Shakespeare’s poem, Who is Silvia? is from Shakespeare’s first romantic comedy: The Two Gentlemen of Verona.

The song, which praises Silvia’s beauty, virtue and wisdom, is sung by Proteus outside her tower window in order to woo her.

In my wildest dreams, I like to think that I could be like Silvia.

Or perhaps not.

Alas, I’m past the age when swains come calling.

Since I’m married to an aging swain whom I love dearly, I suppose it really is a blessing in disguise that I don’t have to contend with hoards of amorous young swains every time I answer my doorbell or go out for a walk!

Not only that, I would find it very difficult to “adorèd be.”

People who are adorèd be have a lot of responsibility.

For starters, they have to pretend that they are awake and get dressed first thing in the morning.

I, on the other hand, can bask in the morning sunshine streaming through my window while I sit, comfortably clad in my favourite cozy bathrobe, enjoying my morning coffee and typing to my heart’s content without having to worry about swains commending me.

Also, I find it quite distracting when people sing to me.

While I do enjoy singing, unless I’m in the shower, at church or learning how to yodel, I much prefer ordinary conversation when discoursing with friends.

And since I don’t need any more garlands, I think I’ll just be content to be plain old Val.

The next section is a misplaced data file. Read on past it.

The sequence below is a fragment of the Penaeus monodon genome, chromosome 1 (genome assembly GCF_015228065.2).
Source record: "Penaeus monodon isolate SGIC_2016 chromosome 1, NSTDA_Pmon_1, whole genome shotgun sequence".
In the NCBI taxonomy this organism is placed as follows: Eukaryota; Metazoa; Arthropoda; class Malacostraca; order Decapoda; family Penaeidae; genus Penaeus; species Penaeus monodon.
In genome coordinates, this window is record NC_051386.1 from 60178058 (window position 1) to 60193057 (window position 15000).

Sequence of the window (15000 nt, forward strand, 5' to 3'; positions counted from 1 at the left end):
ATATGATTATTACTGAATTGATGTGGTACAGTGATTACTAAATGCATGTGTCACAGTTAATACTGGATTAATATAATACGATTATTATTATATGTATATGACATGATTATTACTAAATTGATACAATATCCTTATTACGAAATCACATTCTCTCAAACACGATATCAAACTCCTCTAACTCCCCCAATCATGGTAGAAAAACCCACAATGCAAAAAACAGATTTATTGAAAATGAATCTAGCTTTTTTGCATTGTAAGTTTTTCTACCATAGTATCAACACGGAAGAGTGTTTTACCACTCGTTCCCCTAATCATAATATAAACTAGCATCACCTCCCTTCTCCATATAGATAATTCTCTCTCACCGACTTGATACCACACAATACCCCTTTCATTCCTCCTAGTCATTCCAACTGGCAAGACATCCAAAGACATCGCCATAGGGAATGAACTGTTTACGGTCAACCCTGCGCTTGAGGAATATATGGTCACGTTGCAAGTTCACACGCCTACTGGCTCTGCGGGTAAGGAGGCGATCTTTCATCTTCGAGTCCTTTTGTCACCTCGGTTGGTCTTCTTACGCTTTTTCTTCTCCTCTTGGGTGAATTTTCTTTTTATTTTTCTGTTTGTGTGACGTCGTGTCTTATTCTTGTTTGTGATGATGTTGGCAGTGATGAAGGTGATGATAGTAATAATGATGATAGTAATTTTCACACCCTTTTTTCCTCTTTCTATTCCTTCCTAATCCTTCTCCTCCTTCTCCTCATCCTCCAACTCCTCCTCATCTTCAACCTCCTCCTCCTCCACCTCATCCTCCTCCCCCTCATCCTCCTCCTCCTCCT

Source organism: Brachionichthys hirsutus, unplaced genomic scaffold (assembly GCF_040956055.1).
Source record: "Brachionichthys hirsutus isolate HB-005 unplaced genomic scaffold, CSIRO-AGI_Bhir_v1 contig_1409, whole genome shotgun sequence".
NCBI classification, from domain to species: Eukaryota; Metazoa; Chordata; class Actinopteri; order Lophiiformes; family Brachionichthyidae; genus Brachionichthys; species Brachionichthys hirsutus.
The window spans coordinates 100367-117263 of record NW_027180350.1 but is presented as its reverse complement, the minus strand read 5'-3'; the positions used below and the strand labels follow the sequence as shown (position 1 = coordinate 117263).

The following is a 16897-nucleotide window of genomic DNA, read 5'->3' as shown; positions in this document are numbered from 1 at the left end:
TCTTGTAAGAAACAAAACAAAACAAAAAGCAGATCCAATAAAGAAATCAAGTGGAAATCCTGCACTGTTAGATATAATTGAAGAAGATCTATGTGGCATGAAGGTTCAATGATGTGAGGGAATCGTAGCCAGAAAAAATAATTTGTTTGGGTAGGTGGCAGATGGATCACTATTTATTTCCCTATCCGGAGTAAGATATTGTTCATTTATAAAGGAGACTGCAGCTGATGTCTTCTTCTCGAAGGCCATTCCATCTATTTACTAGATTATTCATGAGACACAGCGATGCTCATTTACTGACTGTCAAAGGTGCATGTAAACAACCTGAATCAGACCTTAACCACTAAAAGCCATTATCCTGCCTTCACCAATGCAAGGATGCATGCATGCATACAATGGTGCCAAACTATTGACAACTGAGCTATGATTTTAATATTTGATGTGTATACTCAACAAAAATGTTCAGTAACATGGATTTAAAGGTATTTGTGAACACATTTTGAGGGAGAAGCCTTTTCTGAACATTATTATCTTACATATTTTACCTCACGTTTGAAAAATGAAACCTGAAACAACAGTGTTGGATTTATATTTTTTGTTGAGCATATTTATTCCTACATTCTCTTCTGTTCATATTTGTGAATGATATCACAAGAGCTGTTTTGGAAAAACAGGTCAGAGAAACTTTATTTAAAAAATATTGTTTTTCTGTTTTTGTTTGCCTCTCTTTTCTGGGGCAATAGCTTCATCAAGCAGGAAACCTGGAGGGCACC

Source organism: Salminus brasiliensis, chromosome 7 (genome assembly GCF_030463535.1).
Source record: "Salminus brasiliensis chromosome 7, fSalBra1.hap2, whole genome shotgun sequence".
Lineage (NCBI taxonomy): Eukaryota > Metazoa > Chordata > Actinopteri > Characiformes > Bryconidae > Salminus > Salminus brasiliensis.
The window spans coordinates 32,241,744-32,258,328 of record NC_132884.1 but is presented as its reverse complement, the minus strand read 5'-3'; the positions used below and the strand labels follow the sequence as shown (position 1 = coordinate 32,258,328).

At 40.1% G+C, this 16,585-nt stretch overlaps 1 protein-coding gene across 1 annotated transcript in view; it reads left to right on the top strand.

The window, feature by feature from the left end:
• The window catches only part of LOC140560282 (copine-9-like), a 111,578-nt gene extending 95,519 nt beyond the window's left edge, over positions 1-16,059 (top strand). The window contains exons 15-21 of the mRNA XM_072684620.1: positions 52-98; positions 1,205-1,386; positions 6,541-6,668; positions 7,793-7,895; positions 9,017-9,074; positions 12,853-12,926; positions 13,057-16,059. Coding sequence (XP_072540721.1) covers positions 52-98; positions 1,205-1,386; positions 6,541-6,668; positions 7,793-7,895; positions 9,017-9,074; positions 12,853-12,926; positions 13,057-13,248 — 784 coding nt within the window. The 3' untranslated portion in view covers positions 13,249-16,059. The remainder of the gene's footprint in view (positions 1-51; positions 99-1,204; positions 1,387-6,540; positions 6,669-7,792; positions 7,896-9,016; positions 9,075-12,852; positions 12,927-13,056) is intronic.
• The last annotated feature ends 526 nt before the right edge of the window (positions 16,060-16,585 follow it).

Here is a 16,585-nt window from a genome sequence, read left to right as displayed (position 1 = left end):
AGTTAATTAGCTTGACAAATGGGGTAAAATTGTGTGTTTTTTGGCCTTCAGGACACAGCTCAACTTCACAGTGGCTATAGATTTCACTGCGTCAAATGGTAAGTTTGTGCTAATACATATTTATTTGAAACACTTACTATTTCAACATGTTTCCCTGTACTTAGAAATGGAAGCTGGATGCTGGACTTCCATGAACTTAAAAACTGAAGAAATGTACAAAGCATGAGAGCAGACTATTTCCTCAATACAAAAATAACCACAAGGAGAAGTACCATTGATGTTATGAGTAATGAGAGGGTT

However, I would like to be holy, fair, wise and kind. I’m working on it, but you know how it is sometimes.

😀 You do, don’t you?

Here is a lovely, ‘a capella’ rendition of ‘Who is Silvia’ presented by The King’s Singers. I particularly like the vocal ‘doong doong, doonga doong-doong’ bass rendition. Turn your speakers up a bit to hear it!

“An Sylvia”, Op 106 n°4, D 891, by Franz Schubert

Who is Silvia? What is she?
That all our swains commend her.
Holy, fair and wise is she;
The Heavens such grace did lend her,
That adorèd she might be.

Is she kind as she is fair?
For beauty lives with kindness.
To her eyes doth love repair,
To help him of his blindness,
And, being helped, inhabits there.

Then to Silvia let us sing,
That Silvia is excelling;
She excels each mortal thing
Upon the dull earth dwelling:
To her garlands let us bring.